Melisa Carranza Zuniga, who is completing her master’s thesis on high-performance computing focusing on molecular simulation, said she has watched girls begin computer science degrees and then switch majors time and again.
“Having a mentor there to tell you that you can do it would be really helpful,” she said.
Why has she persisted? She thinks a lot of credit goes to professors who took the time to support and encourage her. Her research mentor, Sam Cho, urged her to apply for a scholarship to the prestigious Grace Hopper Celebration, the world’s largest technical conference for computing geared toward women. She won the scholarship and attended the conference in October, earning a chance to interview with Google while there. She will begin the company’s elite engineering residency program post-graduation, in mid-July.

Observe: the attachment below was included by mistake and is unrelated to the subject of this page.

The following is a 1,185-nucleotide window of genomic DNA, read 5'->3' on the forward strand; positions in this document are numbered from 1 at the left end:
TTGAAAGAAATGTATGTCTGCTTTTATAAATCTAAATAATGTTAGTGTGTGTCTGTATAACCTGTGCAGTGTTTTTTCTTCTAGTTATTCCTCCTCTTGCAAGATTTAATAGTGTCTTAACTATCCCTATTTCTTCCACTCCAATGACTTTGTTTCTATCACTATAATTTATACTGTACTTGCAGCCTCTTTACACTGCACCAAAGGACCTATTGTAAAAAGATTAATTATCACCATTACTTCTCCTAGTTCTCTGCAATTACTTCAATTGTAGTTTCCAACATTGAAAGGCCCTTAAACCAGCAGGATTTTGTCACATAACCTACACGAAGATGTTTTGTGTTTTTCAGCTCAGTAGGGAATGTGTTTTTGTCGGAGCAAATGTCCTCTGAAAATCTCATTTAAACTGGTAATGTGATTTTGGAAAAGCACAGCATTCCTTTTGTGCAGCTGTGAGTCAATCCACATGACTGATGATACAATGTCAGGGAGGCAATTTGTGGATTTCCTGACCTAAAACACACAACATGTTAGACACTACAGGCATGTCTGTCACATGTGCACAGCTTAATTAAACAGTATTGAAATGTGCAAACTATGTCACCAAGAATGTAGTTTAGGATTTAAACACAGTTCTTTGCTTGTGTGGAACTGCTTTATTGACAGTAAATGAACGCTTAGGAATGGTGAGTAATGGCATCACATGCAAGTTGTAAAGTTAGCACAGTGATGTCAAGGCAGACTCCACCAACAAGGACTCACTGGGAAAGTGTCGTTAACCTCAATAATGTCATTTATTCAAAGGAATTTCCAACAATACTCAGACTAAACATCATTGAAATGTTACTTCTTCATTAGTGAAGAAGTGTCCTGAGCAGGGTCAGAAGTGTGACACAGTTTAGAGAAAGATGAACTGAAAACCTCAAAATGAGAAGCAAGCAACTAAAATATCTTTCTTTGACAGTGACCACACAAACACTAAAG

Involving more women and under-represented minorities in STEM fields is vital, said Cho, an associate professor of physics and computer science.
“Everybody uses computers, smart phones, smart homes and smart cars,” he said. “So all groups should be a part of innovating and improving this technology. Unless more get involved in the product development process, there are going to be a lot of missed opportunities.”
[ Full article from WFU News]